Monday, July 17, 2006

Mothers are Number 1 with the Doula

Mothers are No. 1 with the Doula
By Cara Tabachnick

Michal Glines was pregnant for the first time at 40. A planner by nature, she had a husband, a house in Tucson, Ariz., and a successful career as a landscape designer before deciding to start a family.
But when John was born, she and her 43-year-old husband, Michael Racy, a lobbyist, concluded that no amount of preparation could ready anyone for a child.
“I am a businesswoman with a career,” she said. “Your instinct is to handle the child the way you would handle a business, but it doesn’t work that way.”
Enter the postpartum doula, a combination nurse, mother and information source. Different than the more common birth doulas, who assist during labor and delivery, the postpartum doula arrives after the baby is home to counsel the mother on breast-feeding and swaddling and to dispell old wives' tales. And, most important, the doula keeps a sharp eye out for signs of postpartum depression.
The popularity of postpartum doulas is growing swiftly, said Tracy Wilson Peters, executive director of Childbirth and Postpartum Professional Association, a national organization of doulas and birth experts. While the group does not keep records on the number of working postpartum doulas in the United States, "since 2002, calls to our organization have increased by 31.5 percent,” she said.
Postpartum doulas fill gaps in the traditional family network as women move away from home and establish careers first and start families second.
This group of women in their 30s and 40s tend to be well-educated about childbirth and financially secure, since most doula services, which can cost from $20 to $40 an hour, are not covered by insurance.
“Sometimes new parents feel uncomfortable asking parents for advice or they live far away,” said Nancy Barber, 59, Glines' doula and owner of We Follow the Stork in Tucson.
For most postpartum doulas, the emphasis is on the mother, who they feel needs the most help.
“Mothers need to be mothered so they can have successful babies in society," said Jane Honikman, a founder of Postpartum Support International in Santa Barbara, Calif.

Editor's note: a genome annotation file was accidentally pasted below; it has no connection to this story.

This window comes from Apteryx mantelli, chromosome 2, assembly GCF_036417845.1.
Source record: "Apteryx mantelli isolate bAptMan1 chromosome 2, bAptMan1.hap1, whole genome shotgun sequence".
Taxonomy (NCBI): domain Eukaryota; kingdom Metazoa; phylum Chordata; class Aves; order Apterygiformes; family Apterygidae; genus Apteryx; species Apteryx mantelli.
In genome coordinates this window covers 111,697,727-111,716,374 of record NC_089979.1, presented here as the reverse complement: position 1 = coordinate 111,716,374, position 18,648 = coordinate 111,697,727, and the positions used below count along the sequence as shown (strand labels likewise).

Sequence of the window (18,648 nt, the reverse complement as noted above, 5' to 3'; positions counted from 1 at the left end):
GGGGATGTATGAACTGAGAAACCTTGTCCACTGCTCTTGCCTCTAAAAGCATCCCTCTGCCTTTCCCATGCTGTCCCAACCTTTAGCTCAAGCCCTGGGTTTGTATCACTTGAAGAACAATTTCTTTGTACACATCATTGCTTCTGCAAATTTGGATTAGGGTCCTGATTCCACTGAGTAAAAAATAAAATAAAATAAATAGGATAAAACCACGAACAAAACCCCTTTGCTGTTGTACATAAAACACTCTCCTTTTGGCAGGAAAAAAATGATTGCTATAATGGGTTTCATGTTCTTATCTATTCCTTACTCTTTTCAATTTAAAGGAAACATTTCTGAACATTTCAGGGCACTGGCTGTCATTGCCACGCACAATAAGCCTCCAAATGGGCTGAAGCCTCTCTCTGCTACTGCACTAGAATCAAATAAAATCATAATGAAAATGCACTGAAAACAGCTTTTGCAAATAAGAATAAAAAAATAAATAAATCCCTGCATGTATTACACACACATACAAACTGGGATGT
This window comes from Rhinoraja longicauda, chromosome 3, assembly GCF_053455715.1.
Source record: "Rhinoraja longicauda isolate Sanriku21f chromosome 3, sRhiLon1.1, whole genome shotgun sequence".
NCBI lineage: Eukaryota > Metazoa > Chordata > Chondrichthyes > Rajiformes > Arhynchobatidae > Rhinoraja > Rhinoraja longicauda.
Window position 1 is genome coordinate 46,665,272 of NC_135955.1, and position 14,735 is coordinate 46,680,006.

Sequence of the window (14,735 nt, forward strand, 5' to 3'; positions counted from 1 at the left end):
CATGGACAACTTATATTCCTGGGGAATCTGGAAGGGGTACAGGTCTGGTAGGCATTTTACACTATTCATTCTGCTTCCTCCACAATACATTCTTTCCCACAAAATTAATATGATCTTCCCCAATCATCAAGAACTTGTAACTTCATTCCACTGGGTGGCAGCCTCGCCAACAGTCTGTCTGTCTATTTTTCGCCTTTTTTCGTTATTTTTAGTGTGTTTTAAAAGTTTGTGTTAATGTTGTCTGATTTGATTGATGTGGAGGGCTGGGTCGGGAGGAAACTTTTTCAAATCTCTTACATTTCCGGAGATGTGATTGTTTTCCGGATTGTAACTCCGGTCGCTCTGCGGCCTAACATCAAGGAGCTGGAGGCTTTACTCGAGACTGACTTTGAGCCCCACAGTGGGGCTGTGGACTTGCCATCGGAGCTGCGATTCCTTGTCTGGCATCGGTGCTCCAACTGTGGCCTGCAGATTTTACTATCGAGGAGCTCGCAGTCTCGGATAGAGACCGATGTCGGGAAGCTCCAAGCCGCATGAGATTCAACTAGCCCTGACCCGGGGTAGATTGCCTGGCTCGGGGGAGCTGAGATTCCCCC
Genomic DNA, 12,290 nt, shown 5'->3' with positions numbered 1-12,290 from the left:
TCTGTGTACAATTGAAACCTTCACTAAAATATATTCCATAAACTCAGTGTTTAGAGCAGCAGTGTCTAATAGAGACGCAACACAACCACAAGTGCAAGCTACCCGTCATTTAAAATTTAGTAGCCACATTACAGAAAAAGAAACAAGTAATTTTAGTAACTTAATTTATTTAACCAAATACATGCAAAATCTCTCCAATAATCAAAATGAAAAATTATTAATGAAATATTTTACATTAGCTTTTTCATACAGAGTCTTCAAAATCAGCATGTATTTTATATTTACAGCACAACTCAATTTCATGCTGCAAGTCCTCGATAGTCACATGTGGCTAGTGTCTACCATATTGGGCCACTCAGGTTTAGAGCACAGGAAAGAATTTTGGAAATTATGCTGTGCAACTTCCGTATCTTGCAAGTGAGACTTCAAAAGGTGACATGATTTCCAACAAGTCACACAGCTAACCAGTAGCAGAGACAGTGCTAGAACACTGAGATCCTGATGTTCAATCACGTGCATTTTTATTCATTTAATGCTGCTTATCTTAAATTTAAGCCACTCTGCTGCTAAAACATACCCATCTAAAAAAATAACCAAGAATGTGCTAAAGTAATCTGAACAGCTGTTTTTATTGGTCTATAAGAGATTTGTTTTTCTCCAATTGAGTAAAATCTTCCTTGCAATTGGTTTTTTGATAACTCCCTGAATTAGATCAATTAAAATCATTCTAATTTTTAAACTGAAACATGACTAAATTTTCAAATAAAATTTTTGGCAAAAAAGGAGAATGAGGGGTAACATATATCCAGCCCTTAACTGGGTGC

Mothers are often forgotten after the birth, she said, when most of the attention goes to the baby. Some mothers feel overwhelmed or cut off from family and friends after making the transition from career woman to stay-at-home mother.
“The weeks after birth are a real period of isolation in our society,” said Christine Kealy, 60, owner of In a Family Way, a postpartum doula company in New York that caters to urban professionals. “Women are used to doing things well. When a baby comes they are in uncharted water.”
One of her clients, Annika Pergament, a broadcast journalist in her 30s, said, “Little things all of a sudden become huge tasks that you are not sure you can accomplish.”
Allyson Orell, 33, lost her mother to cancer shortly before she decided to start her own family. In the weeks following the birth of her daughter, Julia, now 13 weeks old, she felt isolated and overwhelmed and struggled with depression, even though she had family support near her home in Lantana, Fla.
“I had other relatives around, but it was hard, they all have their own lives,” Orell said. Once she decided to use New Beginnings, a local doula service, Orell said she felt more confident every day.
“Now I wouldn’t have any other children without using a postpartum doula,” she said.
Doulas--the word means woman's servant in Greek--give advice gleaned from experience, training sessions or doctors about how to care for infants in areas like breast-feeding or swaddling.
“Breast-feeding is complicated,” Barber said. “People don’t realize babies have to be positioned right. Little things have to be tweaked.”
“It is a huge, huge life change,” Glines said. “To have someone come and answer all the strange questions I wanted to ask is invaluable.”
A report by DONA International, a nonprofit group with 5,700 members that trains and refers doulas, said new parents who have support and feel secure and cared for are more successful in adapting than those who don’t. And they have greater success in breast-feeding, have more self-confidence and endure less postpartum depression.
“Whenever there are support systems in place, it can be helpful in ameliorating postpartum depression,” said Dr. Paul Gluck, associate clinical professor of OB/GYN at the University of Miami and an expert on postpartum depression.
“It hasn’t been proven or studied yet to have an effect, unlike birth and labor doulas, but it makes sense that using postpartum doulas will help alleviate stress,” he said.
“After all,” added Honikman, the stress center founder, “birth is just a moment in time, but postpartum is forever.”

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